Jean-Michel Renaud & Melissa Brouillette June in the Fields
his is the first album from guitarist Jean-Michel Renaud and vocalist Melissa Brouillette, with support from Sebastian Saliceti on acoustic bass. At 25 years of age, Renaud is already a world traveler and, according to friends and family, always carries a guitar with him, so his songwriting draws on a multitude of influences. Brouillette has had a love of singing most of her life, and after getting her degree in classical and jazz vocal, she is now enrolled in jazz classes at the University of Montreal.
This hardly seems like the background that would spawn a folk duo, and yet on June in the Fields they play the music like they were bred to the style. Renaud penned all the tunes on this album. There is an innocence and purity here, as exemplified by the song "Back in the Country," where Brouillette and Renaud harmonize beautifully, their voices both contrasting with and complimenting each other. Renauds guitar is the perfect accompaniment to such pure, honest vocals. After losing Pete Seger, who died early in 2014, its refreshing to hear the younger generation picking up the mantle and carrying the folk tradition onward.
Sonically June in the Fields is a blockbuster. I expected great things, because the album was recorded by René Laflamme. Ive heard his master tapes played back on his Ampex tape machine at audio shows, and I own a number of his SACDs and CDs, some of which have become staples in both my listening and equipment reviewing. Ive also discussed his recording philosophy with him. Thus, I thought I had a handle on what to expect here, but I should have known that there would be a fairly large difference between his previous digital releases and this all-analog LP. While his SACDs were always dazzling, this LP is astounding. The voices are among the purest and most present Ive ever heard recorded. It was more like I was in the room with them. Even when they harmonize, it was a simple matter to sort out each voice and how it blended with the other. And it wasnt just the voices that were so spookily real. Renauds picking had a sense of truth. I could picture in my mind's eye his fingers plucking each string, creating a sound that so perfectly accompanies the vocals. His playing is a thing of beauty. The bass here is used solely as a backup instrument, and that is how it is played -- quietly, supportively.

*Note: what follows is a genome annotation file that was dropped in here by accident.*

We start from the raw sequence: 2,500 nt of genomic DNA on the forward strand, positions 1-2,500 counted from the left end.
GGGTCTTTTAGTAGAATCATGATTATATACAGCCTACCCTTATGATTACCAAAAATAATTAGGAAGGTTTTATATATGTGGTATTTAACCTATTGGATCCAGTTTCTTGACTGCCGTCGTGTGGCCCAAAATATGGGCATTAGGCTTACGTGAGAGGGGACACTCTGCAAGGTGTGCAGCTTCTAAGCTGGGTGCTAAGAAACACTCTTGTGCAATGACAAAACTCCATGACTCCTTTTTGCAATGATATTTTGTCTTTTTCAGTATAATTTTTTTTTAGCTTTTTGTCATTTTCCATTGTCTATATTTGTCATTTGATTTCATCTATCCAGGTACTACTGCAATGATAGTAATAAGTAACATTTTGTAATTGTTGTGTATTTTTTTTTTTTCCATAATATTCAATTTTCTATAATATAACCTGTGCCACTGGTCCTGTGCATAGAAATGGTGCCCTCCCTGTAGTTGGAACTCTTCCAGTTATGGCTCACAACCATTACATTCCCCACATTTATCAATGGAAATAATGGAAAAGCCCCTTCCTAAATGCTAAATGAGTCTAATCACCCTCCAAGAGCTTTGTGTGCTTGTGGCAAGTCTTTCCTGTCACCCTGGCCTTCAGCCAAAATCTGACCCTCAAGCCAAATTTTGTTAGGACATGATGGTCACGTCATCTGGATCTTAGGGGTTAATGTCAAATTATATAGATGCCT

After hearing this LP, hearing what René Laflamme is capable of capturing on tape, my only nit is that June in the Fields is one of only two all-analog Fidelio recordings commercially available. Its my sincere hope that this LP will garner enough acclaim and success to induce Laflamme to dig into his vault and release more of his work on LP.
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